The provincial government is moving quickly on changes to the Energy Corporation Act to provide more information from Nalcor Energy on its use of so-called embedded contractors, but other information still remains protected under the corporation’s special consideration under the Access to Information and Protection of Privacy Act (ATIPPA).
Natural Resources Minister Siobhan Coady said Thursday the Liberal government is not prepared right now to take away Nalcor’s special shield under ATIPPA and its added options, through the Energy Corporation Act, to keep corporate information from public release.
However, Coady did not close the door on further change, particularly once Nalcor Oil and Gas is severed from the energy corporation.
It is, she said, all under review.
In December 2017, on the heels of a report from the Office of the Information and Privacy Commissioner (OIPC), Premier Dwight Ball said he was prepared to see legislation introduced for greater public disclosure of information about embedded contractors at Nalcor Energy.
Coady said that specific information was a clear case, where the government felt refusal of information to the public — including contractor names and pay — based on “commercial sensitivities” shouldn’t be possible.
“We are doing that (broader) legislative review. What we don’t want to have happen is some unintended consequence,” the minister told reporters, when asked why Nalcor Energy wasn’t being treated like core government.
While comments at the Confederation Building Thursday focused on the Lower Churchill Project, specifically the Muskrat Falls Project, The Telegram’s inquiries to Nalcor Energy, resulting in a series of stories on access to information in 2017, were not exclusive to the megaproject.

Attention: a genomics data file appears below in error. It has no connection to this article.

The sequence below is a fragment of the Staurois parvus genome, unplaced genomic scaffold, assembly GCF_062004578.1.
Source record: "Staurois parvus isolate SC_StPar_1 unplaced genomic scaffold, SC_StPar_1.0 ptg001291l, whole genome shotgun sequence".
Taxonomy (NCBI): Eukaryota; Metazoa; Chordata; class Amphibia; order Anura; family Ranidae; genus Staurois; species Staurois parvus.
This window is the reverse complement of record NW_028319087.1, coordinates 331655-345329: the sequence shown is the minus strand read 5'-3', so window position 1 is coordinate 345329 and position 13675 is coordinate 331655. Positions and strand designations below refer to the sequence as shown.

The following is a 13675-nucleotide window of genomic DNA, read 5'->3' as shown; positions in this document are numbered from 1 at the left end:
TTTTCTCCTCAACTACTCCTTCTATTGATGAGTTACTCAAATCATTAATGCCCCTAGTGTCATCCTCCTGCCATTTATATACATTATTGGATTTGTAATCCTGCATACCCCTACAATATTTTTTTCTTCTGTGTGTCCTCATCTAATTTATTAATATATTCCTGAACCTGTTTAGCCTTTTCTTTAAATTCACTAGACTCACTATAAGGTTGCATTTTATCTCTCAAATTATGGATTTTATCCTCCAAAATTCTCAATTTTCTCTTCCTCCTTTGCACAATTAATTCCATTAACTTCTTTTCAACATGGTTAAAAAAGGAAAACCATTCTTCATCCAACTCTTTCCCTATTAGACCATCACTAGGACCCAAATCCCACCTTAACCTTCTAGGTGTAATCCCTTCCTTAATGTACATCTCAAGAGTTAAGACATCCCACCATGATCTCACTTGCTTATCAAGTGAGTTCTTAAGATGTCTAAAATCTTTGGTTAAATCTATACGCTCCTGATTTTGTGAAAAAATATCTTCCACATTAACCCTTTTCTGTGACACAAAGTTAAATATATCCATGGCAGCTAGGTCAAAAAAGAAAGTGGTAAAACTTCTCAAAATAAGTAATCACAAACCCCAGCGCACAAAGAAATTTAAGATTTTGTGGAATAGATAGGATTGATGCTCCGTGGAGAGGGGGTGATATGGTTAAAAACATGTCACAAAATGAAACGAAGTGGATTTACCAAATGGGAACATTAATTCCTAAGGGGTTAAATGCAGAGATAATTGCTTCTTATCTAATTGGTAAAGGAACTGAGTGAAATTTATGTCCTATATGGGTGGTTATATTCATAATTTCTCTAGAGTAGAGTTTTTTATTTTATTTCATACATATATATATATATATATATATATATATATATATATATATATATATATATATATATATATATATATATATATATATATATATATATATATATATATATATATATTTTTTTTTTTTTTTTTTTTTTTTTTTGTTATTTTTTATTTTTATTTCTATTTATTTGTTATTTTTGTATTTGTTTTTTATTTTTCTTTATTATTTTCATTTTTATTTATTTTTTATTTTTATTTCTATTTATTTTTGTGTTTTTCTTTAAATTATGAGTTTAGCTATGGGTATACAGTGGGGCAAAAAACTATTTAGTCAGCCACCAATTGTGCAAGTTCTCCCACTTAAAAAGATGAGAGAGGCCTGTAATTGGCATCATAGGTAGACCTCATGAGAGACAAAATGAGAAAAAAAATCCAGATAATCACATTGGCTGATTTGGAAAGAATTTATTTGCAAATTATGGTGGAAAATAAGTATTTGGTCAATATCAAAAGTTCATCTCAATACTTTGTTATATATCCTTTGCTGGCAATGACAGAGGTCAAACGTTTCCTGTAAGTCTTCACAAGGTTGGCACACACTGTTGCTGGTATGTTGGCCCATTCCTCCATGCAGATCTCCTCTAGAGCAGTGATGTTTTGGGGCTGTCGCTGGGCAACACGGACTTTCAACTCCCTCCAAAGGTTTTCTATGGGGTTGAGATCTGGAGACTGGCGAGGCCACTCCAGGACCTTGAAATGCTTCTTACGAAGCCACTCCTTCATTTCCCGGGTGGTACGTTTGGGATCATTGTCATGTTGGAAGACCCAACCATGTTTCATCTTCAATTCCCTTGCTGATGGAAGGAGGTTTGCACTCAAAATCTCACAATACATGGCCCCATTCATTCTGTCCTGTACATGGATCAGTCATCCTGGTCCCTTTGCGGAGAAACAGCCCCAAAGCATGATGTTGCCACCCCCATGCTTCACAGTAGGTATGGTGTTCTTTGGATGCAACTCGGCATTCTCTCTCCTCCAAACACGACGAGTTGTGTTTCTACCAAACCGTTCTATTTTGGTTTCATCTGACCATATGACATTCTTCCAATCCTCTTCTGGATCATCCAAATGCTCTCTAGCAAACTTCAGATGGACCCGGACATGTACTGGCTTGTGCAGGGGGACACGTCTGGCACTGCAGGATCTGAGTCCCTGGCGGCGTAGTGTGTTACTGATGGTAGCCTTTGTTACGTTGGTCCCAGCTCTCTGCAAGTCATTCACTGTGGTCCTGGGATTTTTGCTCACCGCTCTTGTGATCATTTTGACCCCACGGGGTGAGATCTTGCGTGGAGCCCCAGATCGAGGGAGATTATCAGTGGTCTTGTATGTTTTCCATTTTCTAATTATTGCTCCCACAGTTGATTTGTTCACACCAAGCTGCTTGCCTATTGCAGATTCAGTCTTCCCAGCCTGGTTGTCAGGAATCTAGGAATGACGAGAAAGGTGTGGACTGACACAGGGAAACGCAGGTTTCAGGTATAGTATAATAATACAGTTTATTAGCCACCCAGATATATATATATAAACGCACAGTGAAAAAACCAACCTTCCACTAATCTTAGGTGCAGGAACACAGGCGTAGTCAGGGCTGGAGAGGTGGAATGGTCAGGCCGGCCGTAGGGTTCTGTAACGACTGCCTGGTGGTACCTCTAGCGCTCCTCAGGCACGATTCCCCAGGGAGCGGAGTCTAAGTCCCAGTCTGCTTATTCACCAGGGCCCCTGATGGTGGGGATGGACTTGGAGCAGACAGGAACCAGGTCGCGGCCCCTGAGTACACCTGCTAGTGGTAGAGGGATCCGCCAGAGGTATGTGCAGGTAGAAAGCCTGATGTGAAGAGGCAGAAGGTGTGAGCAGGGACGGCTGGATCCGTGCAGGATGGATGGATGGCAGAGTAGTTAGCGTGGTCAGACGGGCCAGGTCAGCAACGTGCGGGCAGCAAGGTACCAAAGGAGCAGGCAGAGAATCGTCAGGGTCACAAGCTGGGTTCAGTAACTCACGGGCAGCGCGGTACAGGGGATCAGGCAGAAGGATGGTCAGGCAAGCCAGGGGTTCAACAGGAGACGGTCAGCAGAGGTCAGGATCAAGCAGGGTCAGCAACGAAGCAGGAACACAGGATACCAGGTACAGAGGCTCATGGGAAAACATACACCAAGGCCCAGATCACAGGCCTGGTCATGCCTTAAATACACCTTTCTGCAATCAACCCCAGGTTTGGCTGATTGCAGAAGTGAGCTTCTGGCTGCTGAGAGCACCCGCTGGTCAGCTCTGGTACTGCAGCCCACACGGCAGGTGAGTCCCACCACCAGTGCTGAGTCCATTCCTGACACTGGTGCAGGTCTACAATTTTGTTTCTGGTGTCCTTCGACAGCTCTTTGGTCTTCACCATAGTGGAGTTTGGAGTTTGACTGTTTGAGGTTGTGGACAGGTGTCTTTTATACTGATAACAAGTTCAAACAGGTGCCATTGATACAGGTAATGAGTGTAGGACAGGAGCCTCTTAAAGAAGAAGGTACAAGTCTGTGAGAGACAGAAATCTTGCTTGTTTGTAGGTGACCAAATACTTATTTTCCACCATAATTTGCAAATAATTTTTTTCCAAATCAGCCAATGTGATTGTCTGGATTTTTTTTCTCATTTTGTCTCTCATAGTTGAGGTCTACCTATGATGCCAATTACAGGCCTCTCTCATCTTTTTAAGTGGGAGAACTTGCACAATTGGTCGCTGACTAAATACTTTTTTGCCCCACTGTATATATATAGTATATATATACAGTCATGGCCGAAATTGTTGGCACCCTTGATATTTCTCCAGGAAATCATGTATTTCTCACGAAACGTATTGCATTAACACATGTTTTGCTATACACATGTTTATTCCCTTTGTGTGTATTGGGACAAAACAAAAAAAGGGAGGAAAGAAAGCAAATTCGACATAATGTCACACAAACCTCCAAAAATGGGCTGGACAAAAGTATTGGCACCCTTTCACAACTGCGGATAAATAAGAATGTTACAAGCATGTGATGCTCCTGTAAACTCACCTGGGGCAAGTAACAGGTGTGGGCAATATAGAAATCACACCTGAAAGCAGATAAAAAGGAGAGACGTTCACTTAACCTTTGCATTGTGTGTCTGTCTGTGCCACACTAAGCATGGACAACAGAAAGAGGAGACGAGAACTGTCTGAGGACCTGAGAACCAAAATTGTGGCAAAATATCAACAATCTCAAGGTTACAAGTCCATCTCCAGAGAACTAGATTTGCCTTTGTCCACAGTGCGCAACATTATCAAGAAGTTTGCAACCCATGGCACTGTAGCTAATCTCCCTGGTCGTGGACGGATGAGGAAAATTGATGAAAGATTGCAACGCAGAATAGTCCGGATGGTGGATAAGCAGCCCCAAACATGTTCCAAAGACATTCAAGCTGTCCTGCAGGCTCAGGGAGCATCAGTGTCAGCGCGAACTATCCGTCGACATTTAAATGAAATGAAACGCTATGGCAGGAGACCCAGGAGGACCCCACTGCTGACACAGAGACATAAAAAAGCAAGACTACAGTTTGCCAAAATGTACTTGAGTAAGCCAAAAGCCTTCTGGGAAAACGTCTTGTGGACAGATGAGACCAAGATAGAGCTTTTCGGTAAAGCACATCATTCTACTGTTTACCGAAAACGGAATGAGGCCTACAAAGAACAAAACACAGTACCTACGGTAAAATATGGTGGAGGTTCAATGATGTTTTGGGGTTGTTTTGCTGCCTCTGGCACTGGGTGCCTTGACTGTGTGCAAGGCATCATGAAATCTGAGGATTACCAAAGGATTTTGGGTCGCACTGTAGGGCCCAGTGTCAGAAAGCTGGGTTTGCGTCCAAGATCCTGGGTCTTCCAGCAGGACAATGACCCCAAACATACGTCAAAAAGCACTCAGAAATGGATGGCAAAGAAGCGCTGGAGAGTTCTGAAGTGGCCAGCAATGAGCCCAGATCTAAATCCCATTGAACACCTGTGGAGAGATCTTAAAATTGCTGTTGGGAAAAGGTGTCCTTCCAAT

Access to information requests sought information about all contractors working on an hourly basis at the Crown corporation who were not full-time, regular staff.
The corporation stated 498 embedded contractors — for accounting, human resources, safety and management — were employed on the Muskrat Falls Project, but could not give a similar number for other lines of business.
It was also reported embedded contractors had invoiced for almost 4.6 million hours of work, while the rate of pay was deemed commercially sensitive.
Following a flurry of news stories, the corporation began rewriting its contracts to include provision for the public release of information.
Anyone previously denied information will now have a chance to get access, as the changes through the current amendments to the Energy Corporation Act will be retroactive. The date it all kicks in will depend on when the House wraps up.
Independent MHA for Mount Pearl-Southlands Paul Lane told the House he agrees with the release of more information, but the changes don’t go far enough. He wants Nalcor Energy handled the same as government departments under ATIPPA.
“I really and truly hope that happens. But this is a step in the right direction,” Lane said in the midst of debate.
NDP Leader Gerry Rogers said the information and privacy commissioner issued a very important ruling when he addressed the embedded contractor information in 2017, and she considers the changes being made to be essential.
Rogers said it’s generally important to have access to information on activities of Nalcor Energy.
“Nalcor is not a rogue nation. Nalcor belongs to the people of the province,” she said.
While the corporation holds greater ability than most to keep information from release, there is an active access to information process for Nalcor. Completed access to information requests, made from Jan. 1, 2015 to date, are posted online on the corporation’s website.